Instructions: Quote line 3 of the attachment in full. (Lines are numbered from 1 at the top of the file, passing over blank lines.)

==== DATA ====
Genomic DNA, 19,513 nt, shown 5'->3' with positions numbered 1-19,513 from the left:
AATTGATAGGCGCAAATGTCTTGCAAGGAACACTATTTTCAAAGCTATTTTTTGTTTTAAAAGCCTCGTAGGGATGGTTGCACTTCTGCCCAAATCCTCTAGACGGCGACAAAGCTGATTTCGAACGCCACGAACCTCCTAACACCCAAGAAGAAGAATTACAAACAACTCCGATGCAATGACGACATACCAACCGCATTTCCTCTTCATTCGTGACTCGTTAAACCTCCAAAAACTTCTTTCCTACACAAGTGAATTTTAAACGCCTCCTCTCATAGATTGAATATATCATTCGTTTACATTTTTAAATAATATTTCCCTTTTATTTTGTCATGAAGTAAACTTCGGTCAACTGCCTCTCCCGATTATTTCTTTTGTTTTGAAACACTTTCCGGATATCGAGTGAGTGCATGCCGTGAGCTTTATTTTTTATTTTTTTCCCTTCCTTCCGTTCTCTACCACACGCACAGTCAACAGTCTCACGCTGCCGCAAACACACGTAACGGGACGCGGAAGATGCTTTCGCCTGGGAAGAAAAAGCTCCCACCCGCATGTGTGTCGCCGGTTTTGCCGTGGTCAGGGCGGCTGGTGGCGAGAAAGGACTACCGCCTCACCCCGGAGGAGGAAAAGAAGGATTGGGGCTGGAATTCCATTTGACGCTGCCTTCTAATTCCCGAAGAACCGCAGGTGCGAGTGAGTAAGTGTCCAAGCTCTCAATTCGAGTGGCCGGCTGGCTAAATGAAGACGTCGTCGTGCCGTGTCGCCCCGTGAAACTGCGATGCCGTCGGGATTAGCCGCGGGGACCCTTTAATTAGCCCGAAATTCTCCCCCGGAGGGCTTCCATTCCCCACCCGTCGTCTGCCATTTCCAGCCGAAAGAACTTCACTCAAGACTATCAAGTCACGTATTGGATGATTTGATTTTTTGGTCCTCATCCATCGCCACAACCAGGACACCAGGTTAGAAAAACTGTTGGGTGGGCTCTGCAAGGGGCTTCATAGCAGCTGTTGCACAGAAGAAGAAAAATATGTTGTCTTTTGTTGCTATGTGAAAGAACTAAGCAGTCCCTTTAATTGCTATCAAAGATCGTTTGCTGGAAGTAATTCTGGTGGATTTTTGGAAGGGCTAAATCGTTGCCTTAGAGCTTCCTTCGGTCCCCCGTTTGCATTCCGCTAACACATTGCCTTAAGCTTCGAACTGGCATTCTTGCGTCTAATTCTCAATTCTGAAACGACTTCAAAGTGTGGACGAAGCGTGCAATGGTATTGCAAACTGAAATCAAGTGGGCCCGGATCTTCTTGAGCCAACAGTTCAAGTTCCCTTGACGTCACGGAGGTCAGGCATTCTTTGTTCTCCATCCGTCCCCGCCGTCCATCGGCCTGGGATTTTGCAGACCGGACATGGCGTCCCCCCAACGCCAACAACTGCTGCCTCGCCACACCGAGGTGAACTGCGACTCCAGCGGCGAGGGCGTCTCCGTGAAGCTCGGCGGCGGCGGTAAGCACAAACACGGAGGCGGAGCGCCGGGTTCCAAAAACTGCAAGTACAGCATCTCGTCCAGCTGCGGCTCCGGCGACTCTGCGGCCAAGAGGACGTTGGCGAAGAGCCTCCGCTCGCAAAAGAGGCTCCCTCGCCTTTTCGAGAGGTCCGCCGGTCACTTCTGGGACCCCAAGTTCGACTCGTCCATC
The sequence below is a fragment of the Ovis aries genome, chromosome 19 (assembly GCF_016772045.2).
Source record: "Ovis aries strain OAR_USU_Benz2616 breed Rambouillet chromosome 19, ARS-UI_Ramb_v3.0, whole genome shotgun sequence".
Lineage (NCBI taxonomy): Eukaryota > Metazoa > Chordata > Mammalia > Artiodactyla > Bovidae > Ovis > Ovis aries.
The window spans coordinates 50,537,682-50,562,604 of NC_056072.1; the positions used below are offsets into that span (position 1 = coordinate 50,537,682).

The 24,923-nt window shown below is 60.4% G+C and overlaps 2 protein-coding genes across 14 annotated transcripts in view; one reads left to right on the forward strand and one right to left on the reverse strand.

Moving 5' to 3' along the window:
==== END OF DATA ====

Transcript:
The sequence below is a fragment of the Ovis aries genome, chromosome 19 (assembly GCF_016772045.2).